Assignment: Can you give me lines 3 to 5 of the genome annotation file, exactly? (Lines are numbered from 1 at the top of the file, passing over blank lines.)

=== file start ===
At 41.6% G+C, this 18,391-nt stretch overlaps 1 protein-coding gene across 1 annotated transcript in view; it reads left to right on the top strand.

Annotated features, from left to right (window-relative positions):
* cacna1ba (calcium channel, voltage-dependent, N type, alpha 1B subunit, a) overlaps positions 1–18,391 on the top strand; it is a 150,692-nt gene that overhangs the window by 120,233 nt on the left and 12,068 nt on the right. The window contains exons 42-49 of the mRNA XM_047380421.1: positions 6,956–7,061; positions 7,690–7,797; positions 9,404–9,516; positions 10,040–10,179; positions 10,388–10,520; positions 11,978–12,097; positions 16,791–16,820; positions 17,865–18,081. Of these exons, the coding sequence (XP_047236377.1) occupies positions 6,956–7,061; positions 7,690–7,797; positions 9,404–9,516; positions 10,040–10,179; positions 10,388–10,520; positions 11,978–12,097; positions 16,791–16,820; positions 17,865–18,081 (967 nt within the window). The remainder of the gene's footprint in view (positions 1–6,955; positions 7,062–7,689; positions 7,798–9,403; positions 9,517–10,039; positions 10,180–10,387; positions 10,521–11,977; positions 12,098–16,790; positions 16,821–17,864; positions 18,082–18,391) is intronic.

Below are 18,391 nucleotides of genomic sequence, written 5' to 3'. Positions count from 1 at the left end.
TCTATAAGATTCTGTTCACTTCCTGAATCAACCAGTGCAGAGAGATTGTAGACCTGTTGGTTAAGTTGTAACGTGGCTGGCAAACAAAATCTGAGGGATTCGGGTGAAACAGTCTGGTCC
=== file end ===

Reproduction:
* cacna1ba (calcium channel, voltage-dependent, N type, alpha 1B subunit, a) overlaps positions 1–18,391 on the top strand; it is a 150,692-nt gene that overhangs the window by 120,233 nt on the left and 12,068 nt on the right. The window contains exons 42-49 of the mRNA XM_047380421.1: positions 6,956–7,061; positions 7,690–7,797; positions 9,404–9,516; positions 10,040–10,179; positions 10,388–10,520; positions 11,978–12,097; positions 16,791–16,820; positions 17,865–18,081. Of these exons, the coding sequence (XP_047236377.1) occupies positions 6,956–7,061; positions 7,690–7,797; positions 9,404–9,516; positions 10,040–10,179; positions 10,388–10,520; positions 11,978–12,097; positions 16,791–16,820; positions 17,865–18,081 (967 nt within the window). The remainder of the gene's footprint in view (positions 1–6,955; positions 7,062–7,689; positions 7,798–9,403; positions 9,517–10,039; positions 10,180–10,387; positions 10,521–11,977; positions 12,098–16,790; positions 16,821–17,864; positions 18,082–18,391) is intronic.

Below are 18,391 nucleotides of genomic sequence, written 5' to 3'. Positions count from 1 at the left end.
TCTATAAGATTCTGTTCACTTCCTGAATCAACCAGTGCAGAGAGATTGTAGACCTGTTGGTTAAGTTGTAACGTGGCTGGCAAACAAAATCTGAGGGATTCGGGTGAAACAGTCTGGTCC